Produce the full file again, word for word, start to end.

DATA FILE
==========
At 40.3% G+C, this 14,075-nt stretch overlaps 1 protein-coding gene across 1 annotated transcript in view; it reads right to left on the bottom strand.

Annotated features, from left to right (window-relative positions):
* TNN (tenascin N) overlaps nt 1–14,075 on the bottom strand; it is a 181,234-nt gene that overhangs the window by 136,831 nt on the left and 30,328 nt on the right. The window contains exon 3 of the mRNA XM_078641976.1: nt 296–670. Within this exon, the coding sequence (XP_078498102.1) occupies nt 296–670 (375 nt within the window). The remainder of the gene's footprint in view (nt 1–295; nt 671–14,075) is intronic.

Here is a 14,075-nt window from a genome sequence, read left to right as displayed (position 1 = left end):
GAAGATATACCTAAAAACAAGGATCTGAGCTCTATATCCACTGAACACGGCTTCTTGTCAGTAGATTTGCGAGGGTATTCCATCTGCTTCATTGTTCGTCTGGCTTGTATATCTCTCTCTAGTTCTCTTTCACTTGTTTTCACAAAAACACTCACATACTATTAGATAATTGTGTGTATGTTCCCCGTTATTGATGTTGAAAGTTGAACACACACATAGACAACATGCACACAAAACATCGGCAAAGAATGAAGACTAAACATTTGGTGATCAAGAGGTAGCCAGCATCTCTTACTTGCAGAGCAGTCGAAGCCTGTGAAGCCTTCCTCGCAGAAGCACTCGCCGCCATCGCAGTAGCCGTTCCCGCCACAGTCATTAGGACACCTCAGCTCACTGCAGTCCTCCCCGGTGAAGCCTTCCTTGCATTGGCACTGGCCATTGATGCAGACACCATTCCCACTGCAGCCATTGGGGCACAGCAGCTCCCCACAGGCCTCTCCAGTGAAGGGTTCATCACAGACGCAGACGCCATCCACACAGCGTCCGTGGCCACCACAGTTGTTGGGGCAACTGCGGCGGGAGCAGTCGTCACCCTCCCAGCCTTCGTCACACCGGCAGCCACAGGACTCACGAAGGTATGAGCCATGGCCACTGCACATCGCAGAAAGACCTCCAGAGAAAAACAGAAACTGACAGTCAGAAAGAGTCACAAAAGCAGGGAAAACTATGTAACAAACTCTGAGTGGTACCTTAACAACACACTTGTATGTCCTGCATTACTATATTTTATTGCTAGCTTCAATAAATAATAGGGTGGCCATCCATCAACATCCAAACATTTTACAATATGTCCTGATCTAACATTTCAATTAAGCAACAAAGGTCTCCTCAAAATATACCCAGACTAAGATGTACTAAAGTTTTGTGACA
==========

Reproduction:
At 40.3% G+C, this 14,075-nt stretch overlaps 1 protein-coding gene across 1 annotated transcript in view; it reads right to left on the bottom strand.

Annotated features, from left to right (window-relative positions):
* TNN (tenascin N) overlaps nt 1–14,075 on the bottom strand; it is a 181,234-nt gene that overhangs the window by 136,831 nt on the left and 30,328 nt on the right. The window contains exon 3 of the mRNA XM_078641976.1: nt 296–670. Within this exon, the coding sequence (XP_078498102.1) occupies nt 296–670 (375 nt within the window). The remainder of the gene's footprint in view (nt 1–295; nt 671–14,075) is intronic.

Here is a 14,075-nt window from a genome sequence, read left to right as displayed (position 1 = left end):
GAAGATATACCTAAAAACAAGGATCTGAGCTCTATATCCACTGAACACGGCTTCTTGTCAGTAGATTTGCGAGGGTATTCCATCTGCTTCATTGTTCGTCTGGCTTGTATATCTCTCTCTAGTTCTCTTTCACTTGTTTTCACAAAAACACTCACATACTATTAGATAATTGTGTGTATGTTCCCCGTTATTGATGTTGAAAGTTGAACACACACATAGACAACATGCACACAAAACATCGGCAAAGAATGAAGACTAAACATTTGGTGATCAAGAGGTAGCCAGCATCTCTTACTTGCAGAGCAGTCGAAGCCTGTGAAGCCTTCCTCGCAGAAGCACTCGCCGCCATCGCAGTAGCCGTTCCCGCCACAGTCATTAGGACACCTCAGCTCACTGCAGTCCTCCCCGGTGAAGCCTTCCTTGCATTGGCACTGGCCATTGATGCAGACACCATTCCCACTGCAGCCATTGGGGCACAGCAGCTCCCCACAGGCCTCTCCAGTGAAGGGTTCATCACAGACGCAGACGCCATCCACACAGCGTCCGTGGCCACCACAGTTGTTGGGGCAACTGCGGCGGGAGCAGTCGTCACCCTCCCAGCCTTCGTCACACCGGCAGCCACAGGACTCACGAAGGTATGAGCCATGGCCACTGCACATCGCAGAAAGACCTCCAGAGAAAAACAGAAACTGACAGTCAGAAAGAGTCACAAAAGCAGGGAAAACTATGTAACAAACTCTGAGTGGTACCTTAACAACACACTTGTATGTCCTGCATTACTATATTTTATTGCTAGCTTCAATAAATAATAGGGTGGCCATCCATCAACATCCAAACATTTTACAATATGTCCTGATCTAACATTTCAATTAAGCAACAAAGGTCTCCTCAAAATATACCCAGACTAAGATGTACTAAAGTTTTGTGACA